Being Who We Are and Proud of It
When I was in graduate school, my faculty advisors were eager to see me pursue a faculty position at a research university. I had some publication and scholarly presentation success as a graduate student, and my dissertation, Academic Entrepreneurship in Higher Education: Institutional Effects on Performance of University Technology Transfer, was a hot topic at the time as many universities were seeking to be the one who commercialized or spun off the next Gatorade, Google, or cure for cancer.
My choice for a first academic job following graduate school, however, was at Indiana State University, a regional state institution. My professors couldn’t quite understand why I would choose to work at a university that valued teaching before scholarship, and where they perceived my ability to publish in competitive outlets and land large grants would be harder.
Whereas I was comfortable with that choice (which did not, as it turned out, hurt my scholarly productivity and grants attainment), what I hadn’t anticipated was how pervasive a sense of being “less than” permeated the institution. What I commonly heard was, “Well, we aren’t IU or Purdue.” Yet, we weren’t sure who “we” were, a common challenge of regional state universities. For some, we aspired to be more research oriented like our sister regional Ball State. For others, we aspired to be instructional innovators, seeking to place good teaching at the top of our food chain like some regional state institutions, particularly those that enrolled large numbers of historically underrepresented or marginalized students.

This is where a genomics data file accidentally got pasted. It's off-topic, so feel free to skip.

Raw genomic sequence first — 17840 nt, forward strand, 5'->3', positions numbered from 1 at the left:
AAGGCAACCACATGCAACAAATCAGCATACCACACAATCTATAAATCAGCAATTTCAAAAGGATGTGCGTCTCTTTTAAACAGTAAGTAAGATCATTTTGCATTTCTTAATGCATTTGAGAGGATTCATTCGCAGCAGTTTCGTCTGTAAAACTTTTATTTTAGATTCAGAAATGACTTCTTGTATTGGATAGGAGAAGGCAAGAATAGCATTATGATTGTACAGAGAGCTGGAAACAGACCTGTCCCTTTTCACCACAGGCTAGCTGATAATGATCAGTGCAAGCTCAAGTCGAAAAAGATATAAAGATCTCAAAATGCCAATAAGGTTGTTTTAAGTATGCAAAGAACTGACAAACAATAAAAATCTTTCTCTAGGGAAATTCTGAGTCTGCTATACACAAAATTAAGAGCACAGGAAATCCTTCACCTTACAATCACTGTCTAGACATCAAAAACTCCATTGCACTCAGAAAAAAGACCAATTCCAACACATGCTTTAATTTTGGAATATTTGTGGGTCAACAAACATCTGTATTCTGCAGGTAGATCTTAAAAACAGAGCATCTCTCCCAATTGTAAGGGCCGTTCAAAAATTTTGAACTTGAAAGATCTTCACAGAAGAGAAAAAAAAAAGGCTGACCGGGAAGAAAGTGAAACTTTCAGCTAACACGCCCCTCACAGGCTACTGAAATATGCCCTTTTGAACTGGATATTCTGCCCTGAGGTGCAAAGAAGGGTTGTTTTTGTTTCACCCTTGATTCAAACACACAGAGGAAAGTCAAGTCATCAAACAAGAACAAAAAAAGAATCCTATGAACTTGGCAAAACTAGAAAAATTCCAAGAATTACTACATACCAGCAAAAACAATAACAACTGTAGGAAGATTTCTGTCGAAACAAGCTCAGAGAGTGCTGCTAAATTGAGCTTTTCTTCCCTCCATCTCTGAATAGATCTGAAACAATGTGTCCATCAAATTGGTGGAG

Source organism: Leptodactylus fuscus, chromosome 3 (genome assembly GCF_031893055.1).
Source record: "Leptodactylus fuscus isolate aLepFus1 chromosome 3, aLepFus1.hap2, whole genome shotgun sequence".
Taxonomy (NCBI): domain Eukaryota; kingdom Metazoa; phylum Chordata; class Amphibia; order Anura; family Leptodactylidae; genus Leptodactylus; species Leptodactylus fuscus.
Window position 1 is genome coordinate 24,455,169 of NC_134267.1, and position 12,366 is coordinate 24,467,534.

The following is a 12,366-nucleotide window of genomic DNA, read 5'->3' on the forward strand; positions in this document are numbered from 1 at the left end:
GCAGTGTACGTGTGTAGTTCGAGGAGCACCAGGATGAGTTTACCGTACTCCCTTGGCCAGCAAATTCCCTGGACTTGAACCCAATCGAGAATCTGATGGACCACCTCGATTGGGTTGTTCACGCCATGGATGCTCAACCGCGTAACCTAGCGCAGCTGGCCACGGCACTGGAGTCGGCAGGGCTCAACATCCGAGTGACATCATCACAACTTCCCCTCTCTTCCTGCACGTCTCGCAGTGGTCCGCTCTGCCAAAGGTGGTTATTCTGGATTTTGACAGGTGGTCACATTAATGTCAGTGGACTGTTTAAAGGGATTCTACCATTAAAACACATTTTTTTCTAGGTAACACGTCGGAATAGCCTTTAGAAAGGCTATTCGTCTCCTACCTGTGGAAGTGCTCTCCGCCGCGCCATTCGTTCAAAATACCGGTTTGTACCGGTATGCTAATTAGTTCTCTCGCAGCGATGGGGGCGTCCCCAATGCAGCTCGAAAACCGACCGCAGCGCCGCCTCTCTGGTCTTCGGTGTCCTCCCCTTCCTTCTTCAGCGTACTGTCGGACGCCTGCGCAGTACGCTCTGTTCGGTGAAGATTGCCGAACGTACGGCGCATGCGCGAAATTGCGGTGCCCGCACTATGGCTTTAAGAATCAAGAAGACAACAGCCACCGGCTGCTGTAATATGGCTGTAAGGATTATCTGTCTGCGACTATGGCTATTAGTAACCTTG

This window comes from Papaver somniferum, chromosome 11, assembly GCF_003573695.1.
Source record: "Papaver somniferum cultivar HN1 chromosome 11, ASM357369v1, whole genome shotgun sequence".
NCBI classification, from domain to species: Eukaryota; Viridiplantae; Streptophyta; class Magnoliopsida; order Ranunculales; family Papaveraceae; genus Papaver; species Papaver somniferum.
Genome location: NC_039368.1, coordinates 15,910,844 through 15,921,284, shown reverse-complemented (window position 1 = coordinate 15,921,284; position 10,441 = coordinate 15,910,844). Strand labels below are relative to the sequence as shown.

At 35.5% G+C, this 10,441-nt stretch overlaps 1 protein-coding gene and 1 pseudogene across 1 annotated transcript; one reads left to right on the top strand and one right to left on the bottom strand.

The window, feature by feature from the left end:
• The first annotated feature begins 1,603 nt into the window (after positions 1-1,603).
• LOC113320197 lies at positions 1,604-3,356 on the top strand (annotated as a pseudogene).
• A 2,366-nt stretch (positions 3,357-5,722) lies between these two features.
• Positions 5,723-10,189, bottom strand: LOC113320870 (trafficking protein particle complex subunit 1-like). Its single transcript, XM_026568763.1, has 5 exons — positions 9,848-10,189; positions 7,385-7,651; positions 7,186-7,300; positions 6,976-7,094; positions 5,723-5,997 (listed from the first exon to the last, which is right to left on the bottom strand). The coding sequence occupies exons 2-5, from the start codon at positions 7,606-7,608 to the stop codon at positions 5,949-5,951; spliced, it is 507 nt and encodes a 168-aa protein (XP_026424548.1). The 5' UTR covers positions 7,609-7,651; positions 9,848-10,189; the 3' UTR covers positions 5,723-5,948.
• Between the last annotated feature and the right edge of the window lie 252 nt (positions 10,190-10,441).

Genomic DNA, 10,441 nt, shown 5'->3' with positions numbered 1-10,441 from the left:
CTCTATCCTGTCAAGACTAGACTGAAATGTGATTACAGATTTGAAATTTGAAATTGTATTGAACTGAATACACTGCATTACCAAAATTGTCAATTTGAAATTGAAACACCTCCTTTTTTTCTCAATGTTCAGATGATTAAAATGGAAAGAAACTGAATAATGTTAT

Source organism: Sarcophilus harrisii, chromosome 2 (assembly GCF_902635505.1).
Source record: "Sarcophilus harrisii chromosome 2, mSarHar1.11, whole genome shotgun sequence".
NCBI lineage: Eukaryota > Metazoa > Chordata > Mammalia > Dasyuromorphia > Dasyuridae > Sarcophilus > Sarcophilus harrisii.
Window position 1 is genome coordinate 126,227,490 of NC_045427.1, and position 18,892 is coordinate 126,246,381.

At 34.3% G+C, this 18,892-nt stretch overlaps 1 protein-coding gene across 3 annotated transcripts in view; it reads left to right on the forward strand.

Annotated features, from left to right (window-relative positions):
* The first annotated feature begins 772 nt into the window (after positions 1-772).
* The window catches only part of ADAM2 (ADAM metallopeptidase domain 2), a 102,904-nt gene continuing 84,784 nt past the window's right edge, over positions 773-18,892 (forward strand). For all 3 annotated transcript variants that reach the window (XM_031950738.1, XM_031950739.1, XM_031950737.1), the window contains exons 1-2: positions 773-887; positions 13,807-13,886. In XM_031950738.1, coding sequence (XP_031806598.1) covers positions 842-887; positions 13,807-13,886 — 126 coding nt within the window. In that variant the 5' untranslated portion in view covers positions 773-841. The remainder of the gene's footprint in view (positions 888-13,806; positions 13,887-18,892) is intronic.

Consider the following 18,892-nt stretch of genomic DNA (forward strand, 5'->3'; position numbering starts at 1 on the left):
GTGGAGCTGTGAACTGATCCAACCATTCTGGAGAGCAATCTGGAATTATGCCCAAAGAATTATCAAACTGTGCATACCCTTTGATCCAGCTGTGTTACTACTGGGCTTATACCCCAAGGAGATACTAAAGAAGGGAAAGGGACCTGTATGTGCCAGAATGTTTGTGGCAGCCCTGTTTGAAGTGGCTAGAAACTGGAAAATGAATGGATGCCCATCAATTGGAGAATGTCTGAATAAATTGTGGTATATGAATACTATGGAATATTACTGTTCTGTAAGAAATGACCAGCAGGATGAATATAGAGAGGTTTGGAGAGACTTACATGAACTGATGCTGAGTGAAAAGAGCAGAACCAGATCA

Regional state institutions commonly struggle with identity, precisely because they aren’t generally sure who they are, and thus coordinating energy can be more challenging. Since arriving at William Paterson, what I most commonly hear has been twofold, namely “Rutgers gets all the attention and most of the money, and why can’t we be more like Montclair?” There is often pointing to this or that choice that we did or did not make in the past, typically framed from a belief that what Rutgers or Montclair did or does is something we should do too.
This particular topic is on my mind because I recently attended the inauguration of Jonathan Koppell, the new president at Montclair. Wearing my orange tie proudly, and my own bling on my gown, and sandwiched between the presidents of Kean and TCNJ for 3.5 hours, I learned a lot. First, Montclair does have a lot to be proud of and at some level there is envy by others. Second, we aren’t Montclair and shouldn’t try to be. We are William Paterson. But who are we exactly? Here are just a few thoughts:
- A university with no mega classrooms.
- A university with a year-long, cohort-based integration mechanism called Will. Power. 101 and 102.
- Likely the fastest-growing university in New Jersey enrolling adult students.
- Likely the largest producer of nurses in the state once the national data comes out later this year.
- Likely the institution in New Jersey that closed student achievement gaps between white students and students of color the most this past year.
- Damn scrappy and proud of it.